We ended our visit to Little India with a delicious meal at an Indian cafeteria/restaurant called C.M.K. 2001 (see prior post, Singapore: Diversity through Food, for photos). It was the perfect finish to our exciting adventure in Little India.


Lukang, Part 3

26 10 2007

We wrapped up our visit to Lukang with two Taiwan Living Heritage Artist shops, shrimp monkeys in a hole-in-the-wall restaurant, and a quick peek at Tianhou Temple.

The main north-south artery that runs through the historic part of Lukang is Jhongshan Road.  On the southern end of Jhongshan Road are the Martial Temple, Wenchang Temple, and Wenkai Academy.  Longshan Temple is also in the southern section of the historic center on Sanmin Road, which is perpendicular to Jhongshan Road.   Meanwhile, the entrance to the cleaned up part of 9-Turns Lane is just off Jhongshan Road on Sinsheng Road north of Longshan Temple.  Tianhou Temple caps off the northern end of historic Lukang and Jhongshan Road.

The first place we visited, at 312 Jhongshan Road, was Master Wu Dun-Hou’s Folk Lantern shop.

I wanted to buy one of the lanterns displayed outside (shown below) but my mom laughed because most of these lanterns were run of the mill lanterns for restaurants, and say things like “fried noodles” or “fish” on them.

Folk Lantern Shop - Lukang

Master Wu Dun-Hou is a renowned creator of traditional Chinese lanterns who is one of the winners of the Living Heritage Awards in Taiwan.  The Living Heritage Awards are given by the Ministry of Education to recognize Taiwan’s top craftsmen.  Lukang is unique in that it claims 6 Living Heritage craftsmen, the most of any city in Taiwan.

Master Wu Dun-Hou

Master Wu has been making lanterns in the traditional way for over sixty years and has devoted his life to developing and passing down this traditional art form.

Folk Lanterns - Lukang

Although Master Wu was not there when we visited, we met one of the artisans who told us about the lanterns.  Most of the lanterns are still hand painted, but some of the smaller, cheaper lanterns are partially printed and finished off by the artisans.  The lanterns inside the store are more suitable for inside the home, unlike the ones displayed outside!  When you purchase a lantern, you can pick an auspicious saying that they will paint on the lanterns for you.  You can then pick them up in about an hour.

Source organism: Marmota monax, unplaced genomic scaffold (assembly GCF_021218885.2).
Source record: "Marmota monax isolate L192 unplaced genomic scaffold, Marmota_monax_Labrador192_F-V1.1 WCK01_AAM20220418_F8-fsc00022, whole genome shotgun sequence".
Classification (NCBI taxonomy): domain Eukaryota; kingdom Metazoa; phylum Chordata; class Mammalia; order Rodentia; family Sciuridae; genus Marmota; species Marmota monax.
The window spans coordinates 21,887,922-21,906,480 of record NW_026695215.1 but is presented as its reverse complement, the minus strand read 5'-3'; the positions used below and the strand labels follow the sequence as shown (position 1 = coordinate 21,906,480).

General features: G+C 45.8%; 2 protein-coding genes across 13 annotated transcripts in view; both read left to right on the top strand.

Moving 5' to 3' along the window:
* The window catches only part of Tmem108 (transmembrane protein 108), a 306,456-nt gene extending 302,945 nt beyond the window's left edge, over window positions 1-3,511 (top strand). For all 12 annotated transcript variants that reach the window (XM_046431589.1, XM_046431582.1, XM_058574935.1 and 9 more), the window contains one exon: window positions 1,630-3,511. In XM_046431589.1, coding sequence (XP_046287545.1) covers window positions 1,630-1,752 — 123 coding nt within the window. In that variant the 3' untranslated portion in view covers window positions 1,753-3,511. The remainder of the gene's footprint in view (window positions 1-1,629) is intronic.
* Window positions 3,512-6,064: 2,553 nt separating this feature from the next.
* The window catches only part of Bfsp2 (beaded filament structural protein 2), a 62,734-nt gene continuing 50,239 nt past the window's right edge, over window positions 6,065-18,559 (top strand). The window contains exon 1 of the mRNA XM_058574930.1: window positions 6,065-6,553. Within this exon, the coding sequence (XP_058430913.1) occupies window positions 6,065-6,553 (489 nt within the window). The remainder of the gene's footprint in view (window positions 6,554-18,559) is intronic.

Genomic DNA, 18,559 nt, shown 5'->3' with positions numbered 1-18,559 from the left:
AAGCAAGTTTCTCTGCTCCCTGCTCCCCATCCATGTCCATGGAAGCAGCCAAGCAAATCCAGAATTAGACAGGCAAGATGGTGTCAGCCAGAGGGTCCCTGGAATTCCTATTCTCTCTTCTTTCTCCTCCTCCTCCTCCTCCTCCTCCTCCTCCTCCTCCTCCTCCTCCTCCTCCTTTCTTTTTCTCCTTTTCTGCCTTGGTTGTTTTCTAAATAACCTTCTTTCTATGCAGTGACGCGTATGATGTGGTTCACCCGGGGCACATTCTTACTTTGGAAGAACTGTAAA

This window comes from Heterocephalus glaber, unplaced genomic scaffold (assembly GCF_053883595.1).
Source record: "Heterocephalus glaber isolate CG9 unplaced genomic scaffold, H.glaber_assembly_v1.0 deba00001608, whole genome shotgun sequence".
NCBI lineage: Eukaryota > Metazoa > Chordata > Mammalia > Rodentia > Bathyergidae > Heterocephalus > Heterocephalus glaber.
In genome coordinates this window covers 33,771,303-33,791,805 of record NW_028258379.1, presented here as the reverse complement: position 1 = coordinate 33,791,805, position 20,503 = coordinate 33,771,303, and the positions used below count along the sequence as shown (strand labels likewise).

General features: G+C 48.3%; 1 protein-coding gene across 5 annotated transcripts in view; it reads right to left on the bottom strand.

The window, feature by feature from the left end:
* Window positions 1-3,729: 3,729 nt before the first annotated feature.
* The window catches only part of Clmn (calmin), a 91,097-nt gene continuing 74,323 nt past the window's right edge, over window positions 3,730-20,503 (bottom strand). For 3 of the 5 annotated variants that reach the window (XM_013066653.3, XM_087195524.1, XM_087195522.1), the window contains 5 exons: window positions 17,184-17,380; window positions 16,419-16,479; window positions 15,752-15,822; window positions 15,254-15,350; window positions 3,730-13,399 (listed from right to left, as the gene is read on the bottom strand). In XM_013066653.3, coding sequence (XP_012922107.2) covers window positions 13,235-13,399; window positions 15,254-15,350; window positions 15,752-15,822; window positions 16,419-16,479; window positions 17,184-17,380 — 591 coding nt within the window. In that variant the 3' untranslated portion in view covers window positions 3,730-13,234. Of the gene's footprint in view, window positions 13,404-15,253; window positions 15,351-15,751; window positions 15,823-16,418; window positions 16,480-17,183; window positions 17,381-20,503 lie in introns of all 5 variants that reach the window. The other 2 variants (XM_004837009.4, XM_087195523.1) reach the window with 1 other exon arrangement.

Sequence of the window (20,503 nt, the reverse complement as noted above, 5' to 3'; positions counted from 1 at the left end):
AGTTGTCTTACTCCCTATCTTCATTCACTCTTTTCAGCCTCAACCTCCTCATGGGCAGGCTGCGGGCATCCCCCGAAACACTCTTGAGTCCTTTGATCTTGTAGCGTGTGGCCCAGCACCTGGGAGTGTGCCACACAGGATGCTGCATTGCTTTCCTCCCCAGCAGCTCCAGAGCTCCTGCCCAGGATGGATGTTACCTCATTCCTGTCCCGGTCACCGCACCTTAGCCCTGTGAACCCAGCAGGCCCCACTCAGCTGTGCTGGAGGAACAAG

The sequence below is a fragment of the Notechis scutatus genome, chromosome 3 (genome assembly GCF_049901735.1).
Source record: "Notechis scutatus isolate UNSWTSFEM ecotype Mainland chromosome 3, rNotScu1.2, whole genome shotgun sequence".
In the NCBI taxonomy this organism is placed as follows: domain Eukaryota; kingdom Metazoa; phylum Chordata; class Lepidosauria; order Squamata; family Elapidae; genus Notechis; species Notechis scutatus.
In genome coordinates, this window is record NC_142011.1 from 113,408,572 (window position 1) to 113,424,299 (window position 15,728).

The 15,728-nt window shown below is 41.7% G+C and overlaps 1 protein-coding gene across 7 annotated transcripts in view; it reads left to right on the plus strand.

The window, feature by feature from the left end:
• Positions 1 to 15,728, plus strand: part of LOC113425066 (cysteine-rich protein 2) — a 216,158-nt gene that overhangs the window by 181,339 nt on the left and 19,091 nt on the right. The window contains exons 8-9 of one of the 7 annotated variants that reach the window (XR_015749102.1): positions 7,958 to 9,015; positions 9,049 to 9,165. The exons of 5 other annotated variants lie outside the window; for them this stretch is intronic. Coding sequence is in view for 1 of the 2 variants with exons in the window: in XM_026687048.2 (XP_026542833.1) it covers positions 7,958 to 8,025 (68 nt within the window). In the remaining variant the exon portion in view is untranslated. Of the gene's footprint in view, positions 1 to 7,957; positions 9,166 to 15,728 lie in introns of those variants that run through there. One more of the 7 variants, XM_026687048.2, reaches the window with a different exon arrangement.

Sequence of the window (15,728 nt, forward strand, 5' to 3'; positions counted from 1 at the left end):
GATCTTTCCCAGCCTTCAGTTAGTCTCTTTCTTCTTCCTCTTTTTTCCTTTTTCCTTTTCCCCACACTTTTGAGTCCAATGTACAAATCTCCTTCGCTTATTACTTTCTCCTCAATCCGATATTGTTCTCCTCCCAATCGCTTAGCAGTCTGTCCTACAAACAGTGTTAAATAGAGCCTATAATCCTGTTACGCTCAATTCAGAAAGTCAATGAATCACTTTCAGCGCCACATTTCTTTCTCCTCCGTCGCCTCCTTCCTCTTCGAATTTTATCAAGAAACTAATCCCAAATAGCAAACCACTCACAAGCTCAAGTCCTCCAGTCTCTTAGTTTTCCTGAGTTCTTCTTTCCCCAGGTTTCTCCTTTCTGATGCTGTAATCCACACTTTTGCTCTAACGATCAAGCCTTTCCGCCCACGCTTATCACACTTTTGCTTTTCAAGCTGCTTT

Amidst dozens of lanterns are the artist’s paint brushes:

Folk Lantern Artist Tools

We got the yellow lantern with the dragon in the bottom right hand corner of the photo above.

After the lantern shop, we walked up Jhongshan Road to the Tianhou Temple area to eat lunch.  There is a small square outside the temple with dozens of food stands, tea shops, and restaurants.

Lukang - Main Square

Main Square

Like most tourist destinations in Taiwan, Lukang has a bunch of local food specialties. They include oyster omelettes, deep fried oyster cakes, shrimp monkeys (fried mud shrimp), ox-tongue cake, and steamed port buns.

We had oyster omelette and shrimp monkeys for lunch.  Honestly, we were not too impressed with the food here.  It could just be this restaurant, though, which was a little too hole-in-the-wall for our taste, if you know what I mean.
Shrimp Monkeys (Fried Mud Shrimp)

Shrimp Monkeys

Since it started raining again, we were only able to catch a quick outside glimpse of Tianhou Temple.